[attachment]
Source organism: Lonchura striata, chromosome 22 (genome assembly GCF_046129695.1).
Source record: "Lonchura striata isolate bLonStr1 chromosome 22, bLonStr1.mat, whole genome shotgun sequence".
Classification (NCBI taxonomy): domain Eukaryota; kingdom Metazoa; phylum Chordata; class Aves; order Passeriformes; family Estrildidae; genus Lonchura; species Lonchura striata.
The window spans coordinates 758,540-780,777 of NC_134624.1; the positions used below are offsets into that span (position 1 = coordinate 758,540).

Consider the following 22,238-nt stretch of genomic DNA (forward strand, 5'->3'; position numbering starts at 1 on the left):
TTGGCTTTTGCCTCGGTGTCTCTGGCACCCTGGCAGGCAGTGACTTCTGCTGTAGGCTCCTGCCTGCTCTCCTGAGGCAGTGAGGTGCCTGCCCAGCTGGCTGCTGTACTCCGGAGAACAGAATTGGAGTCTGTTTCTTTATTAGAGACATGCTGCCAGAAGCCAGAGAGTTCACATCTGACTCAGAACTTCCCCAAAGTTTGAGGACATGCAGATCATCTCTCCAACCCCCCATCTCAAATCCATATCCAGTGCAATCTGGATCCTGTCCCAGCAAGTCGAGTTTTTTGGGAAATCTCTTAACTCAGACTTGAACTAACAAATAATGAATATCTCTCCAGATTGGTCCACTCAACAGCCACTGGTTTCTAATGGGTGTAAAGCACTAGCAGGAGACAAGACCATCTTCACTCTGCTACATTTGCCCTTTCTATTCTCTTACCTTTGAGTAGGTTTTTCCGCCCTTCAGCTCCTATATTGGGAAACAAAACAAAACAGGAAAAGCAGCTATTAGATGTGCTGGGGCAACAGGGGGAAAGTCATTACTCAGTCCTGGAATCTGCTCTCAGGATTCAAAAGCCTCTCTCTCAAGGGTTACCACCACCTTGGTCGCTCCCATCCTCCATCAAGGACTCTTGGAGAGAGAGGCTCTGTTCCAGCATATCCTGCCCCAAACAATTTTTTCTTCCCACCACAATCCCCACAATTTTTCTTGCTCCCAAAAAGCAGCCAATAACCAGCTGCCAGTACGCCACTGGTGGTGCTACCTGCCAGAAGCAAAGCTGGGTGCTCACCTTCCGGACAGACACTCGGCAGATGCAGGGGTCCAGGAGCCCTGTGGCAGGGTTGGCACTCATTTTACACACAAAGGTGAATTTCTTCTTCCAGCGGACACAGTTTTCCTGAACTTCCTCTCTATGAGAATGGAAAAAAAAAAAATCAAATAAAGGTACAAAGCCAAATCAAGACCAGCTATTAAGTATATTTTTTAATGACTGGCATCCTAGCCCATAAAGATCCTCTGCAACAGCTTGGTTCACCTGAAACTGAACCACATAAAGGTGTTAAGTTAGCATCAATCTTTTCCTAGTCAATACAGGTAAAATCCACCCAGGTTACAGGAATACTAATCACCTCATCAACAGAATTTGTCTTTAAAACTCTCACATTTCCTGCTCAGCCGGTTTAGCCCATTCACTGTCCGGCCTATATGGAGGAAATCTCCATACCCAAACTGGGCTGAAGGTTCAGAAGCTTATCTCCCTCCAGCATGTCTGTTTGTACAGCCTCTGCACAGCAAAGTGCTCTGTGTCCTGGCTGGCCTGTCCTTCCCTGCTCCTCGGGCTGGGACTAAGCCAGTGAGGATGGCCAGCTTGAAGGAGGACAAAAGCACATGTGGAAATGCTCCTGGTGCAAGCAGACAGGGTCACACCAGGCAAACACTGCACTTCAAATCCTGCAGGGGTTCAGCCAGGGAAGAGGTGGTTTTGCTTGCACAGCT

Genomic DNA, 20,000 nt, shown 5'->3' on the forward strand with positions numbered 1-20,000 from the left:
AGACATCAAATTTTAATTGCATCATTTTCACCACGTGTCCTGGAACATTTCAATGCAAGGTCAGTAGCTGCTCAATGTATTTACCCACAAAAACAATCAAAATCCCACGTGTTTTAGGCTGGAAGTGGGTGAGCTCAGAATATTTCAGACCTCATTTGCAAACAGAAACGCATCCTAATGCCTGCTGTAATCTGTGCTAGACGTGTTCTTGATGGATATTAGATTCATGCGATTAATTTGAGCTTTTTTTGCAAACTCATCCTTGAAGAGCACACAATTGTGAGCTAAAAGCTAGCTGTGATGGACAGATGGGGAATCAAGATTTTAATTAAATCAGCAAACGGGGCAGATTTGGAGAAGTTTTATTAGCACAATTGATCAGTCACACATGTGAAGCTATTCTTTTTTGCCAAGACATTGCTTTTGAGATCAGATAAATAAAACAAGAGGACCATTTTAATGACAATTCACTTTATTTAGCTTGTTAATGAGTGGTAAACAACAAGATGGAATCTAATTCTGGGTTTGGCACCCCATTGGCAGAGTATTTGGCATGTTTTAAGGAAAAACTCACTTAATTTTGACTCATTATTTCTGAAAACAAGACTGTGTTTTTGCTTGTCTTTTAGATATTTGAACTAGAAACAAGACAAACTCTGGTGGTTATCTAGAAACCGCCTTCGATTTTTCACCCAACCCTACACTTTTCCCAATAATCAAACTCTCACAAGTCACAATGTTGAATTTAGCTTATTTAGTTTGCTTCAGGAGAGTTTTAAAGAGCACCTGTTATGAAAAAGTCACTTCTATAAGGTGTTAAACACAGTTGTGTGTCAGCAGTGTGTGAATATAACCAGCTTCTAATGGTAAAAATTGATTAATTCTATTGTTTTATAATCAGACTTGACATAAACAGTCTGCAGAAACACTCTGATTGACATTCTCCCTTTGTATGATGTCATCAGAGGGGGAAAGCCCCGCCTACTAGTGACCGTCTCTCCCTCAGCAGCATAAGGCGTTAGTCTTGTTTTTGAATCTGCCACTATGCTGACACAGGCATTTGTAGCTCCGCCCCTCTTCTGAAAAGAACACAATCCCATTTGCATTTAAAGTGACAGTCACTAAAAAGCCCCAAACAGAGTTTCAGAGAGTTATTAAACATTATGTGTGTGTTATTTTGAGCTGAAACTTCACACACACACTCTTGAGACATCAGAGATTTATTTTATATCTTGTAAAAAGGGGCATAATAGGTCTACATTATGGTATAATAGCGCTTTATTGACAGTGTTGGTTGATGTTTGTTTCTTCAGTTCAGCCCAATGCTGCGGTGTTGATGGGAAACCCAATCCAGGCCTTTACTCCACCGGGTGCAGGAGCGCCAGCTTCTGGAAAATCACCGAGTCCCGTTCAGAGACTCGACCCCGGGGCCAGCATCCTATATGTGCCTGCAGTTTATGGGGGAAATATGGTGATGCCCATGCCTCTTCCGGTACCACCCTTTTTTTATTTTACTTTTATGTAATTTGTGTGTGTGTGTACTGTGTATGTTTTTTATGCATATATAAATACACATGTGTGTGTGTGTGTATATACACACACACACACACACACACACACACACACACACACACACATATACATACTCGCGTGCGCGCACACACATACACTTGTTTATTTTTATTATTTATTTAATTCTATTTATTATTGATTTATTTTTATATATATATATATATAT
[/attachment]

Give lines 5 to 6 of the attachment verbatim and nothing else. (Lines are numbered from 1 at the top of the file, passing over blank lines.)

Consider the following 22,238-nt stretch of genomic DNA (forward strand, 5'->3'; position numbering starts at 1 on the left):
TTGGCTTTTGCCTCGGTGTCTCTGGCACCCTGGCAGGCAGTGACTTCTGCTGTAGGCTCCTGCCTGCTCTCCTGAGGCAGTGAGGTGCCTGCCCAGCTGGCTGCTGTACTCCGGAGAACAGAATTGGAGTCTGTTTCTTTATTAGAGACATGCTGCCAGAAGCCAGAGAGTTCACATCTGACTCAGAACTTCCCCAAAGTTTGAGGACATGCAGATCATCTCTCCAACCCCCCATCTCAAATCCATATCCAGTGCAATCTGGATCCTGTCCCAGCAAGTCGAGTTTTTTGGGAAATCTCTTAACTCAGACTTGAACTAACAAATAATGAATATCTCTCCAGATTGGTCCACTCAACAGCCACTGGTTTCTAATGGGTGTAAAGCACTAGCAGGAGACAAGACCATCTTCACTCTGCTACATTTGCCCTTTCTATTCTCTTACCTTTGAGTAGGTTTTTCCGCCCTTCAGCTCCTATATTGGGAAACAAAACAAAACAGGAAAAGCAGCTATTAGATGTGCTGGGGCAACAGGGGGAAAGTCATTACTCAGTCCTGGAATCTGCTCTCAGGATTCAAAAGCCTCTCTCTCAAGGGTTACCACCACCTTGGTCGCTCCCATCCTCCATCAAGGACTCTTGGAGAGAGAGGCTCTGTTCCAGCATATCCTGCCCCAAACAATTTTTTCTTCCCACCACAATCCCCACAATTTTTCTTGCTCCCAAAAAGCAGCCAATAACCAGCTGCCAGTACGCCACTGGTGGTGCTACCTGCCAGAAGCAAAGCTGGGTGCTCACCTTCCGGACAGACACTCGGCAGATGCAGGGGTCCAGGAGCCCTGTGGCAGGGTTGGCACTCATTTTACACACAAAGGTGAATTTCTTCTTCCAGCGGACACAGTTTTCCTGAACTTCCTCTCTATGAGAATGGAAAAAAAAAAAATCAAATAAAGGTACAAAGCCAAATCAAGACCAGCTATTAAGTATATTTTTTAATGACTGGCATCCTAGCCCATAAAGATCCTCTGCAACAGCTTGGTTCACCTGAAACTGAACCACATAAAGGTGTTAAGTTAGCATCAATCTTTTCCTAGTCAATACAGGTAAAATCCACCCAGGTTACAGGAATACTAATCACCTCATCAACAGAATTTGTCTTTAAAACTCTCACATTTCCTGCTCAGCCGGTTTAGCCCATTCACTGTCCGGCCTATATGGAGGAAATCTCCATACCCAAACTGGGCTGAAGGTTCAGAAGCTTATCTCCCTCCAGCATGTCTGTTTGTACAGCCTCTGCACAGCAAAGTGCTCTGTGTCCTGGCTGGCCTGTCCTTCCCTGCTCCTCGGGCTGGGACTAAGCCAGTGAGGATGGCCAGCTTGAAGGAGGACAAAAGCACATGTGGAAATGCTCCTGGTGCAAGCAGACAGGGTCACACCAGGCAAACACTGCACTTCAAATCCTGCAGGGGTTCAGCCAGGGAAGAGGTGGTTTTGCTTGCACAGCT